In 1979, the Assembly decided to begin holding two plenary sessions each year. With the introduction of a spring session, the pattern of Assembly activities was set to remain largely unchanged until the end of the Cold War.

The NAA in 1955time

Building Bridges to Central and Eastern Europe

The era of partnership and cooperation between NATO and the former members of the Warsaw Pact that followed the end of the Cold War provided an important new dimension to the Assembly.

The Assembly initiated contacts with the emerging democratic forces in Central and Eastern Europe even before the end of the Cold War. Relations were established with parliamentarians in many of the successor states of the Soviet Union including Russia and Ukraine.

The creation of an 'Associate Status' in 1991 for parliaments of Central and Eastern Europe allowed their integration into Assembly activities before the establishment of formal ties by NATO itself. The Assembly initiated a substantial programme of practical assistance to the partner parliaments with a particular focus on the development of appropriate civil-military relations.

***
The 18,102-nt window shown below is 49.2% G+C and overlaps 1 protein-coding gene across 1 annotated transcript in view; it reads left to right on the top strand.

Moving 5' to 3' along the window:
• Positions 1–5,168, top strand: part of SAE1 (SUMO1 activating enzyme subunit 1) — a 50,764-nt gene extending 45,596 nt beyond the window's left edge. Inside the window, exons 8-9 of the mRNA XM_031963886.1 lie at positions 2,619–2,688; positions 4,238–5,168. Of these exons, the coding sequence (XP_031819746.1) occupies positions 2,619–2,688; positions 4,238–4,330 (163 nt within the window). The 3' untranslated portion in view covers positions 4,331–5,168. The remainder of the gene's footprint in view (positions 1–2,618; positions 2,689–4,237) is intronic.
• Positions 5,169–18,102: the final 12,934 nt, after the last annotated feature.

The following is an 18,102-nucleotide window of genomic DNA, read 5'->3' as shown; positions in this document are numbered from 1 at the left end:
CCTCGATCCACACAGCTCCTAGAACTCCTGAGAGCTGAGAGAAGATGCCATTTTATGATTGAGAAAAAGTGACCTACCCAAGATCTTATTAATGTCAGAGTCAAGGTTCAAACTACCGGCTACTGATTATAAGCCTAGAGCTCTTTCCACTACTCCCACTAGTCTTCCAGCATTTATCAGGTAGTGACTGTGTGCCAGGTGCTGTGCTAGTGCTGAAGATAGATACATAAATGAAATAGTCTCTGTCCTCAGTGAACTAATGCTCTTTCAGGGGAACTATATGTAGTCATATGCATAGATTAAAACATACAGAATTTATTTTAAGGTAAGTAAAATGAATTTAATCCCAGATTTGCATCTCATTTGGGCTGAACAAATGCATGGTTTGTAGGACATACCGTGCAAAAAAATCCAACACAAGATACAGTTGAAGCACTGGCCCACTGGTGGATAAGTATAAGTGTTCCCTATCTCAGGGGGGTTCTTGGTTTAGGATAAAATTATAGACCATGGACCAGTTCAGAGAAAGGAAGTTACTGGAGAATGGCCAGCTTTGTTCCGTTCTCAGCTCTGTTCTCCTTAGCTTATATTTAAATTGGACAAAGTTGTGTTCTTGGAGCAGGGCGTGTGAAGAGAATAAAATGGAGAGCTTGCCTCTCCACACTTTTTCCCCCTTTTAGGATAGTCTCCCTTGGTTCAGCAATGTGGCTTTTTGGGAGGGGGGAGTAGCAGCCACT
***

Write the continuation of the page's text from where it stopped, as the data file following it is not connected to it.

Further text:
These activities reinforced and in many areas became an integral part of NATO's own efforts through its Partnership for Peace Programme (PfP) to assist former adversaries as they made the difficult and painful transition to democracy and market economies.

The Assembly’s programme of specialised seminars and training programmes for parliamentary staff initiated in 1990 by then President of the Assembly Congressman Charlie Rose and Senator William Roth, provided timely practical assistance in the development of parliamentary mechanisms, practices and 'know how' essential for the effective democratic control of armed forces. The Rose-Roth Initiative remains today the Assembly’s primary tool for engagement with delegations from non-NATO member countries.

By integrating parliamentarians from non-member nations into its work, the Assembly helped build bridges with the new political forces in countries of the former Warsaw Pact, and assisted in the development of parliamentary democracy throughout the Euro-Atlantic area.

Championing NATO Enlargement

The Assembly became actively involved in the process of NATO enlargement as a substantial majority of members consistently demonstrated their support for the "open door" policy. In parallel, aspirant countries used the Assembly as a channel to build support for their integration into Euro-Atlantic structures.